Many businesses are taking creative approaches to pandemic planning as they brace for a rocky ride through 2021, according to a virtual roundtable organised in 2020 by the Controllers Council, a US group of controllers, CFOs, and finance professionals focused on best practice.
Agile, short-term thinking is a priority as companies shred their long-term plans and grapple with the day-to-day realities of continued lockdowns, changing work patterns, and economic conditions still affected by the pandemic, roundtable speakers said.
“We’re clearly on a quarter-to-quarter plan,” said Mike Whitmire, CPA (inactive), co-founder and chief executive of FloQast, a Los Angeles-based accountancy software firm. “We still have three models. There’s a doomsday scenario, there’s what we think is going to happen, and then there’s a best case. We play in the middle.”
Tactics to tackle 2021
Regulators in several countries approved vaccines, and immunisation against the coronavirus started in December. The vaccines have shown to be highly effective in clinical trials, but the pandemic is not expected to subside for several months.
To plan for pandemic uncertainty and risks in 2021, speakers at the Controllers Council roundtable suggested to:
Become agile. Focus on flexibility rather than painstakingly crafted, multiyear plans. Historical performance is of little help when it comes to making predictions for the pandemic, so finance teams should look instead at how businesses have fared over the last three or four months.
Adopting an agile methodology, which is often used in software development, can make it easier to plan from quarter to quarter.
“Use some of those agile techniques to be able to respond quickly to some of the changes that are happening. Some of them could be positive; there are opportunities out there,” said Jim Treleaven, president and chief executive of Via Strategy Group, a Chicago-based management consultancy.
Deepen your operational knowledge. Finance executives need to better communicate with customers and find out how their businesses really operate. Especially in manufacturing, they may have to leave the comfort of their offices. By talking to line managers, they can glean valuable insights into the everyday factors affecting the company’s performance.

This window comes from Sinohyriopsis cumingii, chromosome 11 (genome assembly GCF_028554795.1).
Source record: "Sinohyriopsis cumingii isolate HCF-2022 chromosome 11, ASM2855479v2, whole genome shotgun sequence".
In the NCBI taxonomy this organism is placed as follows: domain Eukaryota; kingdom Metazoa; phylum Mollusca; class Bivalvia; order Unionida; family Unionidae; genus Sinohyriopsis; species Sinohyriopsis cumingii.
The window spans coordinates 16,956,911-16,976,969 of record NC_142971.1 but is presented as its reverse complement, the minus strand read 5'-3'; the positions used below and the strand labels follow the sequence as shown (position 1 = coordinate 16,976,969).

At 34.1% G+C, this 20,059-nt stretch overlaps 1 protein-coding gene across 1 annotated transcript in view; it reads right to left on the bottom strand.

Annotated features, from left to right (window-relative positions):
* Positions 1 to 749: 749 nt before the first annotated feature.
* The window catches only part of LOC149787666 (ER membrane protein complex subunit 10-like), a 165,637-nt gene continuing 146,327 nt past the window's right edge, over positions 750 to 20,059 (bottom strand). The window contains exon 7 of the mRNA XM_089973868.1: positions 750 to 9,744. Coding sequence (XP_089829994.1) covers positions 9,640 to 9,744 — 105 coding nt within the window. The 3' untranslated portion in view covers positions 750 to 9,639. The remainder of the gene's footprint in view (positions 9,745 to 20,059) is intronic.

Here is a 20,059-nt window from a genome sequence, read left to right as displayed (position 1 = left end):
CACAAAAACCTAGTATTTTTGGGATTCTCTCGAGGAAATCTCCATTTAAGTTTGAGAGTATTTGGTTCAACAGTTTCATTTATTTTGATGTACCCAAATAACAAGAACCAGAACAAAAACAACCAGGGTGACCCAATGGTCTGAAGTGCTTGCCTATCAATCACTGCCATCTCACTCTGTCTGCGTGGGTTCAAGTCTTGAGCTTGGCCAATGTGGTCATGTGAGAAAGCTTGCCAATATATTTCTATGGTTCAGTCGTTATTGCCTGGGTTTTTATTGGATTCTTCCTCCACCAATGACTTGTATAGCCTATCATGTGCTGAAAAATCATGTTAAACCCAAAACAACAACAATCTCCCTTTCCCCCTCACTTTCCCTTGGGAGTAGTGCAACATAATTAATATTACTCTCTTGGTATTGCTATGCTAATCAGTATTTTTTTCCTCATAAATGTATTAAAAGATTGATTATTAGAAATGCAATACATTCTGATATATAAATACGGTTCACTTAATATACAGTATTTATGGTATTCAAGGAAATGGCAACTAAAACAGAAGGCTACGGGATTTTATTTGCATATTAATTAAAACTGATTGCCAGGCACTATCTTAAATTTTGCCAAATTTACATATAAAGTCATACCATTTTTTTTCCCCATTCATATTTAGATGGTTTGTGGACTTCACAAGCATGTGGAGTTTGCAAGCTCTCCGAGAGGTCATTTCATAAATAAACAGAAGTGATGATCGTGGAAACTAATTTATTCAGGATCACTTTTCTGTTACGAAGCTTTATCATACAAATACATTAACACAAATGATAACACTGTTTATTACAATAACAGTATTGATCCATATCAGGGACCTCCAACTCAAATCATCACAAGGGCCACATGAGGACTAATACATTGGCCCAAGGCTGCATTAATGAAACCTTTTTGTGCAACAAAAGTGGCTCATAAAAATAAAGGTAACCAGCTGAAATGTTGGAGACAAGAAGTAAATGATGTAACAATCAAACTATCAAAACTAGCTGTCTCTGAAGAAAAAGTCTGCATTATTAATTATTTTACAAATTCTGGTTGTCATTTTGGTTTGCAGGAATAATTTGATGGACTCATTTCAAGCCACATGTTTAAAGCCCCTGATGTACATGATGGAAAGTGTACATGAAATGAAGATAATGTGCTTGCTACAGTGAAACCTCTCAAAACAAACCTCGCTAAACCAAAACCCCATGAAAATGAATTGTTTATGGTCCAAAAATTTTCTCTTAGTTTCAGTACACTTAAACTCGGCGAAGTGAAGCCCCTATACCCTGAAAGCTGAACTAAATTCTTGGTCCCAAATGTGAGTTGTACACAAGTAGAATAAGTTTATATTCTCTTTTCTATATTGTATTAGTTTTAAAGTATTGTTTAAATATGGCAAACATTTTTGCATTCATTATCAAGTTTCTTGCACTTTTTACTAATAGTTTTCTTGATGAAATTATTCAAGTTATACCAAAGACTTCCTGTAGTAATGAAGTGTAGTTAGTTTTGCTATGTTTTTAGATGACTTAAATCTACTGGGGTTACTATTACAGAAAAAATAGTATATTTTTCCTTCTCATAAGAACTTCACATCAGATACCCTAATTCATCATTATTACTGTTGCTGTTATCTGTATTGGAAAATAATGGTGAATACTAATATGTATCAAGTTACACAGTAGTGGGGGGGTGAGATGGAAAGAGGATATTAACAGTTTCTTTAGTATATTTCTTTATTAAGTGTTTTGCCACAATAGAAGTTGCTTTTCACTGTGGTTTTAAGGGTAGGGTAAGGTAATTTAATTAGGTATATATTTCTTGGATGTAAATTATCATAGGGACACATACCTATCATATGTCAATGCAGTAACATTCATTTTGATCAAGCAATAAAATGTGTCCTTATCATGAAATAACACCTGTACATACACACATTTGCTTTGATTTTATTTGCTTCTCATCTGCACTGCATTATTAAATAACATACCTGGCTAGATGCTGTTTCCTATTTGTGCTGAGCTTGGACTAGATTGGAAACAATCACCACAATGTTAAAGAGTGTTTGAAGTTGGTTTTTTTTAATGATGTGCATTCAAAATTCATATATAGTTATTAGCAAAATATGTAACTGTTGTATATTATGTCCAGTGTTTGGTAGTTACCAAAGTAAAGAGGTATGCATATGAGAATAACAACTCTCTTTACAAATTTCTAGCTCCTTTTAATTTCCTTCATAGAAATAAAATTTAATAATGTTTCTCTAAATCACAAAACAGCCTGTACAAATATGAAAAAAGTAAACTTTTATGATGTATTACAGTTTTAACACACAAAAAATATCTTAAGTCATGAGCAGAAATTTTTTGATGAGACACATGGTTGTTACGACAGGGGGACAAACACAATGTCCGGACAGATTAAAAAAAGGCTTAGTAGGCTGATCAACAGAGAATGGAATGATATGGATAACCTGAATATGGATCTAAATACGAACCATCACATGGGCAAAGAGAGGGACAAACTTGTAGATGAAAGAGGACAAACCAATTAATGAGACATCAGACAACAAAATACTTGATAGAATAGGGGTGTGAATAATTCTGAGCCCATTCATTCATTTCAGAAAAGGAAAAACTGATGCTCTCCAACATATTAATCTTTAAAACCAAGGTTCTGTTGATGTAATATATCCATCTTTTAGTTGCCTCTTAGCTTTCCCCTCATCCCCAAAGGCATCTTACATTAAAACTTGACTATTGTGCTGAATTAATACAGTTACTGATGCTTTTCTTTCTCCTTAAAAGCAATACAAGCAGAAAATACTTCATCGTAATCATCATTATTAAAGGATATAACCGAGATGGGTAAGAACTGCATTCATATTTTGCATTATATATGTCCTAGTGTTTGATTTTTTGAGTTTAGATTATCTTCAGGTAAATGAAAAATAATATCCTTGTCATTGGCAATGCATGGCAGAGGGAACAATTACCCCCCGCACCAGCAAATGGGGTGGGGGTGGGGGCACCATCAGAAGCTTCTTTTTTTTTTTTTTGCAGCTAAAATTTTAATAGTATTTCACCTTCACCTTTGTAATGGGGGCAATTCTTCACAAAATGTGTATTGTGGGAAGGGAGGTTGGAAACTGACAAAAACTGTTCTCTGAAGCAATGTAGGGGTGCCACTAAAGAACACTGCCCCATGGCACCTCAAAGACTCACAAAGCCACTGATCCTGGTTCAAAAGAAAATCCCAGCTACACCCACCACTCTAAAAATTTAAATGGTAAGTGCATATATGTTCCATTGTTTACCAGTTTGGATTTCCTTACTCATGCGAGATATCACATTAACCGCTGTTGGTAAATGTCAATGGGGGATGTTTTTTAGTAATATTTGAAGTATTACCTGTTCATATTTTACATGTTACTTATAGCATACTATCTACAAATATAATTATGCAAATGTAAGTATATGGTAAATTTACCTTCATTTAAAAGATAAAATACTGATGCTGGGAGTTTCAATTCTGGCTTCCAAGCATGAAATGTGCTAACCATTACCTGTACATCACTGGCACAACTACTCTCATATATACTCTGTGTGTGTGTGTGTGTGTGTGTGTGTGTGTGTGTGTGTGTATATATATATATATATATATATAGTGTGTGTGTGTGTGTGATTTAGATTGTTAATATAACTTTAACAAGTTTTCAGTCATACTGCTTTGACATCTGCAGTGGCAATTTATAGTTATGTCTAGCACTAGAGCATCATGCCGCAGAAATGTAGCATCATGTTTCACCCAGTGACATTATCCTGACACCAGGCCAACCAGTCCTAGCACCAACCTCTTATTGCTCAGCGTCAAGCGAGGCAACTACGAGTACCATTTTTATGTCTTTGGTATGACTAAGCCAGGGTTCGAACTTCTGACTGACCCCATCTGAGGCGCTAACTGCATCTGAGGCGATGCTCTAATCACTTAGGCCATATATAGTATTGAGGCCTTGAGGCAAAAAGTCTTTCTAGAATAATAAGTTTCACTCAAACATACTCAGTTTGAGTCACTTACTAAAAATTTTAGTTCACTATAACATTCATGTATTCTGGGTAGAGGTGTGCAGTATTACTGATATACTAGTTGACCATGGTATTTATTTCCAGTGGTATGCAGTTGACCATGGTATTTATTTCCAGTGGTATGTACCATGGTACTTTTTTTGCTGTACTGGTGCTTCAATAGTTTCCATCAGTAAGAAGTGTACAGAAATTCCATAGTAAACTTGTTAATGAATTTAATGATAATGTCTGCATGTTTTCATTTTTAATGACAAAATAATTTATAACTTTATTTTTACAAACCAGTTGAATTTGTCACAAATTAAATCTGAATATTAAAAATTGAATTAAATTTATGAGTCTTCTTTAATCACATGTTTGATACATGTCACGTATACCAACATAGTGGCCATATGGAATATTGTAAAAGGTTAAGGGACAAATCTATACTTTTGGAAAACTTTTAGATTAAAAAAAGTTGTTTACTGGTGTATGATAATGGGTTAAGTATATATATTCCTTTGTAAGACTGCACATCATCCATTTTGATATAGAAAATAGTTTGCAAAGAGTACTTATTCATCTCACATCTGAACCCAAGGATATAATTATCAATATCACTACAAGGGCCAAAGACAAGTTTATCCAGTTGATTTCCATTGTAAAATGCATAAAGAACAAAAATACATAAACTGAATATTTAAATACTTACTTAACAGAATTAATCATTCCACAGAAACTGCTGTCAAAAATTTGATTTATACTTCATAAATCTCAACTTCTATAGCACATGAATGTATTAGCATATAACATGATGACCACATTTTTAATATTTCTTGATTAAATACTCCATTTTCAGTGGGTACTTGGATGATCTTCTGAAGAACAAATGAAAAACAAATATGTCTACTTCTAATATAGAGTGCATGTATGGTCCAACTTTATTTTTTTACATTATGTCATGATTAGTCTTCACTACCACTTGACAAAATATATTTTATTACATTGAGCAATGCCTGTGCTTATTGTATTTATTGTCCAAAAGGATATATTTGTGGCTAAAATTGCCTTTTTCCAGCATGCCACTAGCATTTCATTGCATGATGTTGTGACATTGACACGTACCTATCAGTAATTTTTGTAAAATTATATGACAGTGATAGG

Learning the story behind the numbers can also be a useful way to discover what support people throughout the company need to reach their performance indicators.
Manage your cash closely. Companies have slashed costs and cut back on spending to help survive the economic and health impacts of the pandemic. They should be cautious about ramping up spending again too soon.
Going into 2021, Ted Weitzel, CPA, former senior vice-president for finance and operations at a US-based tech company, emphasised the need for strong internal communication. “No. 1 is buy-in from your senior leaders, helping them understand that capital might not be on the table, helping them change their mindset on how they grow businesses,” he said.
Despite raising $40 million at the start of 2020, FloQast has decided to not to bring new staff on board until annual recurring revenue per full-time employee rises to cover the additional cost, said Whitmire, who remains concerned about cash preservation.
Look ahead. In fast-changing conditions, it is imperative that finance teams have the latest information at their fingertips to help executives make changes on the fly.
“You’ve got to be delivering your financial information faster than ever before so that the leaders in the company can use it to make decisions,” Weitzel said.
Be proactive. If indicators show a company is struggling and on track to miss key targets, it is imperative to talk investors through the crisis.
“The best advice I’ve received in this agile budgeting world, if something is going south, you want to just be proactive about that and not wait until the next board meeting to bring that up,” Whitmire said.
— Sophie Hares is a freelance writer based in Mexico. To comment on this article or to suggest an idea for another article, contact Sabine Vollmer, an FM magazine senior editor, at Sabine.Vollmer@aicpa-cima.com.